Image from NYCEDC.
As the city’s streets become increasingly congested, rail freight could become and increasingly competitive alternative for the local economy, a new report from the Metropolitan Rail Freight Council notes.
Trucks currently transport about 91 percent of all freight in the New York area, but as rising property prices and residential development seeps further into industrial neighborhoods such as East Williamsburg, Bushwick and elsewhere, could that remain tenable?
“Investing in rail freight infrastructure can improve the quality of life for people living in the New York-New Jersey metropolitan region, and the nation as a whole,” says the report, titled Metropolitan Rail Freight Council Action Plan. “Rail freight creates competitively priced goods through fuel savings and contributes to cleaner air and safer streets by reducing the number of trucks on our roadways.”
— NYCEDC (@NYCEDC) May 19, 2017
Brooklyn has only one heavy rail line in it, the New York and Atlantic Railroad, which is owned by the Anacostia and Pacific Company, and serves Brooklyn, Queens and Long Island. It connects with CSX’s massive Eastern U.S. network in Queens.
Brooklyn’s main rail yard, the 65th St. Rail Yard, is adjacent to the Brooklyn Army Terminal, in Sunset Park. That complex, which has docks, piers, warehouses, and now offices, was the largest military supply base in the country when it was built in 1919. More than 3 million soldiers (including my grandfather) traveled through the terminal.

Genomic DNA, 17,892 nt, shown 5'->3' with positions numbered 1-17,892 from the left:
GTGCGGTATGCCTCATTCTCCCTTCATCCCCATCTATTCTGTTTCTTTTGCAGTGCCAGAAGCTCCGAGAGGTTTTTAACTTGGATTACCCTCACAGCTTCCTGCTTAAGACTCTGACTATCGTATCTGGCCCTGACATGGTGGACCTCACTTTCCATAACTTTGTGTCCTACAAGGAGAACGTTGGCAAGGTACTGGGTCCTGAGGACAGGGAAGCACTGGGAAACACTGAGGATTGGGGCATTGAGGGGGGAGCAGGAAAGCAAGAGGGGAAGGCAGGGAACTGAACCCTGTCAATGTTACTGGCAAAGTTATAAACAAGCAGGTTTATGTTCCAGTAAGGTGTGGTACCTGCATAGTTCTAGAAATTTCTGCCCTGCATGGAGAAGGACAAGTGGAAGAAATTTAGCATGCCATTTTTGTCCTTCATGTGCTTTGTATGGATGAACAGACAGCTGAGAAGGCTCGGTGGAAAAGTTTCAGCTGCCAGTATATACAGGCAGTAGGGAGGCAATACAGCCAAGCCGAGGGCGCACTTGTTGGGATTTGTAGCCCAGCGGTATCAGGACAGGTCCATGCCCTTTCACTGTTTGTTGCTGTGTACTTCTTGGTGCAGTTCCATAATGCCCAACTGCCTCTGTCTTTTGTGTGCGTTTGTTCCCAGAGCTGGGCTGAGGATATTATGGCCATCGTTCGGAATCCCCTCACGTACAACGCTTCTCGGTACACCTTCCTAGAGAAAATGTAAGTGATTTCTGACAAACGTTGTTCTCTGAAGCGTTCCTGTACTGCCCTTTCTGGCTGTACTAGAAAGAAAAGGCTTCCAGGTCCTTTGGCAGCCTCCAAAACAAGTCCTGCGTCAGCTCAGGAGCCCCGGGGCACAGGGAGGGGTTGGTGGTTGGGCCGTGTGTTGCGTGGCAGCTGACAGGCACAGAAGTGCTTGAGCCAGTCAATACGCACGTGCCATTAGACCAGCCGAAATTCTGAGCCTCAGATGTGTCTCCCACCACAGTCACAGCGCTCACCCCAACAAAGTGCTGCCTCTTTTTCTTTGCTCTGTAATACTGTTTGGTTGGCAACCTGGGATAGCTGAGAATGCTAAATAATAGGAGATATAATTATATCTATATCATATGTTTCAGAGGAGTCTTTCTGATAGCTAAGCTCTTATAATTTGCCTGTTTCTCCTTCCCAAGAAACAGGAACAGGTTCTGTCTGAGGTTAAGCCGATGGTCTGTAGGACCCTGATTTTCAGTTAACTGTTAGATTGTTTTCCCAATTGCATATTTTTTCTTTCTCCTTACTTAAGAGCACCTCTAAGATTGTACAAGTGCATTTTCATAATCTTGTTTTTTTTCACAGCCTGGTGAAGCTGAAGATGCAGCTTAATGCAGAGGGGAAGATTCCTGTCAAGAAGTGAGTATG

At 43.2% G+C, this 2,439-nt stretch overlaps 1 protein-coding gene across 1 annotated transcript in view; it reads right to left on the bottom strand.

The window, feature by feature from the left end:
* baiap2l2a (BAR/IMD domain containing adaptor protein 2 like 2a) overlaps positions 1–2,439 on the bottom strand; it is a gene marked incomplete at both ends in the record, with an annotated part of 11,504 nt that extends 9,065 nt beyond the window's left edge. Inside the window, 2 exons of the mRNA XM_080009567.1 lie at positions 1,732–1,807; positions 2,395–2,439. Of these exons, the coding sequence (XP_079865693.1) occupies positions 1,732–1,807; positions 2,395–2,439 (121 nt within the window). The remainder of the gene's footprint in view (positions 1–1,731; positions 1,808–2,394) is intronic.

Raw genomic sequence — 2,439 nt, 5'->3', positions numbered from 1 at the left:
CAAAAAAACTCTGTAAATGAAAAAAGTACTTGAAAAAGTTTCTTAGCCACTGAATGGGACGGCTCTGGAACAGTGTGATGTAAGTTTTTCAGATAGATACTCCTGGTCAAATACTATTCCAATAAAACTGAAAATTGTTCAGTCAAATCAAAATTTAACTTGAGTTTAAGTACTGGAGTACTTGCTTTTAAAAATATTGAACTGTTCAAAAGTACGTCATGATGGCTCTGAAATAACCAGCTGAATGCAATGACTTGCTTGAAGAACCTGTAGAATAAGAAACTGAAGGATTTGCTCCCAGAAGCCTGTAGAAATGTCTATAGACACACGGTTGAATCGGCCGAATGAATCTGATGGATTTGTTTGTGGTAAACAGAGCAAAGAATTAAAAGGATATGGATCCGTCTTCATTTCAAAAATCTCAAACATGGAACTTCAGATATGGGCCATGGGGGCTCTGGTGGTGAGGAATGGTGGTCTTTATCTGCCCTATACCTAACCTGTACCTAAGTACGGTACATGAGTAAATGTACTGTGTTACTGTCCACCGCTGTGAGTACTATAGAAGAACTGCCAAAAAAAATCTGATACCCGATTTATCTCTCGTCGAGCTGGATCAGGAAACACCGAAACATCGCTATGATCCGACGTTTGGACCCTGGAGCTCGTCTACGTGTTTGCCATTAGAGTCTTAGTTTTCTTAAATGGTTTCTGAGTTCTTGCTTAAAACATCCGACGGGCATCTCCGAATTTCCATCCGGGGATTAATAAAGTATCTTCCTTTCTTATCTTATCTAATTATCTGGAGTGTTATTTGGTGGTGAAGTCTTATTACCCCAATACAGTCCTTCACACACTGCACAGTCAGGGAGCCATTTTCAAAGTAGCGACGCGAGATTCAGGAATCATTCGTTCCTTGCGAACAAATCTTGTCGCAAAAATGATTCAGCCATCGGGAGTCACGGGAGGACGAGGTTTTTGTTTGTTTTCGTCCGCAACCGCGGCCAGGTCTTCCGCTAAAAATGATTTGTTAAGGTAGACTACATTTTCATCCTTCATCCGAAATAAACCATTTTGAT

Some good Brooklyn freight rail facts:
All these condos need to get their materials from somewhere:
- “Shipments of lumber and wood products have increased significantly due to strong growth in the housing and construction industries. Much of the lumber and wood products that arrive in the region travel from New Jersey across New York Harbor using the NYNJR, LLC’s car float to the 65th Street Rail Yard, located in Sunset Park, Brooklyn.”
Projects in progress:
- “Construct a second lead track to the 65th Street Rail Yard, providing redundancy to current NYNJR operations. It would allow for increased throughput and operational flexibility. NYSDOT PFRAP Grant awarded to NYNJR in February 2017. Project Cost: $1.8 million. Grant Award: $1.6 million.”
Projects planned in Brooklyn:
- “Modernize the region’s infrastructure to accommodate double stack intermodal rail freight and auto carriers to increase capacity in the network.”
New York City to use streetlights as WiFi hotspots?
Ferry service starts today for Red Hook, Sunset Park, Bay Ridge
NYC’s new ferry system is set to open May 1 with new routes
These 6 technologies are redefining the ‘smart city’
Sign-up for daily news updates from Technical.ly Brooklyn